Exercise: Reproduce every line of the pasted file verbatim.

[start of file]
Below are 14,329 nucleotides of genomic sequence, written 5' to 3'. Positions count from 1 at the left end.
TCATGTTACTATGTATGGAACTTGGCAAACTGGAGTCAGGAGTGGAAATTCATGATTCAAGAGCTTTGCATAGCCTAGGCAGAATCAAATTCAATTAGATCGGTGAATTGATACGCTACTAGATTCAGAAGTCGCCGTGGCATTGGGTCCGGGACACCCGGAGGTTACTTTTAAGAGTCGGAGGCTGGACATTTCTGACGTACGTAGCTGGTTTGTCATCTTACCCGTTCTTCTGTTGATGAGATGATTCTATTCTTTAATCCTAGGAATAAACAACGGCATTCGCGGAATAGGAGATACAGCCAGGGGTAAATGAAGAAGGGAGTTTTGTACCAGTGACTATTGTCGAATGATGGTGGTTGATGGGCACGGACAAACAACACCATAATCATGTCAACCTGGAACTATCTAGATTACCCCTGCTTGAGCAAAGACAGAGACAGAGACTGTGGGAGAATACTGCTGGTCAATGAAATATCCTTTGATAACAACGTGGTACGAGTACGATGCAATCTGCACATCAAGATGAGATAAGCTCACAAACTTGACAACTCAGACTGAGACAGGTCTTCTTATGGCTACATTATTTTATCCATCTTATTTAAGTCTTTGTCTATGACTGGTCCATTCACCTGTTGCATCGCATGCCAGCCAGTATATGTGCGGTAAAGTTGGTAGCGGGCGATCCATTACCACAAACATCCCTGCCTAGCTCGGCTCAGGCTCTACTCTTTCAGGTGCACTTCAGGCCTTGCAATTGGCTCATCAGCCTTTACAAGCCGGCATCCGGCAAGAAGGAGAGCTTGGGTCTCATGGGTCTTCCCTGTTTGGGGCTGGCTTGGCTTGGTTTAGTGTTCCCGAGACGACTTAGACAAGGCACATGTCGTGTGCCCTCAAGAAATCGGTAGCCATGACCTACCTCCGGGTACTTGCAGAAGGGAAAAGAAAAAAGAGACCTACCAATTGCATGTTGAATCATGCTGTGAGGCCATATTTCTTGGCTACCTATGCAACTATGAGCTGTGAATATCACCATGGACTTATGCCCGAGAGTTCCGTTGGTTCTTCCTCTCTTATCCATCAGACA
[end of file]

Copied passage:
Below are 14,329 nucleotides of genomic sequence, written 5' to 3'. Positions count from 1 at the left end.
TCATGTTACTATGTATGGAACTTGGCAAACTGGAGTCAGGAGTGGAAATTCATGATTCAAGAGCTTTGCATAGCCTAGGCAGAATCAAATTCAATTAGATCGGTGAATTGATACGCTACTAGATTCAGAAGTCGCCGTGGCATTGGGTCCGGGACACCCGGAGGTTACTTTTAAGAGTCGGAGGCTGGACATTTCTGACGTACGTAGCTGGTTTGTCATCTTACCCGTTCTTCTGTTGATGAGATGATTCTATTCTTTAATCCTAGGAATAAACAACGGCATTCGCGGAATAGGAGATACAGCCAGGGGTAAATGAAGAAGGGAGTTTTGTACCAGTGACTATTGTCGAATGATGGTGGTTGATGGGCACGGACAAACAACACCATAATCATGTCAACCTGGAACTATCTAGATTACCCCTGCTTGAGCAAAGACAGAGACAGAGACTGTGGGAGAATACTGCTGGTCAATGAAATATCCTTTGATAACAACGTGGTACGAGTACGATGCAATCTGCACATCAAGATGAGATAAGCTCACAAACTTGACAACTCAGACTGAGACAGGTCTTCTTATGGCTACATTATTTTATCCATCTTATTTAAGTCTTTGTCTATGACTGGTCCATTCACCTGTTGCATCGCATGCCAGCCAGTATATGTGCGGTAAAGTTGGTAGCGGGCGATCCATTACCACAAACATCCCTGCCTAGCTCGGCTCAGGCTCTACTCTTTCAGGTGCACTTCAGGCCTTGCAATTGGCTCATCAGCCTTTACAAGCCGGCATCCGGCAAGAAGGAGAGCTTGGGTCTCATGGGTCTTCCCTGTTTGGGGCTGGCTTGGCTTGGTTTAGTGTTCCCGAGACGACTTAGACAAGGCACATGTCGTGTGCCCTCAAGAAATCGGTAGCCATGACCTACCTCCGGGTACTTGCAGAAGGGAAAAGAAAAAAGAGACCTACCAATTGCATGTTGAATCATGCTGTGAGGCCATATTTCTTGGCTACCTATGCAACTATGAGCTGTGAATATCACCATGGACTTATGCCCGAGAGTTCCGTTGGTTCTTCCTCTCTTATCCATCAGACA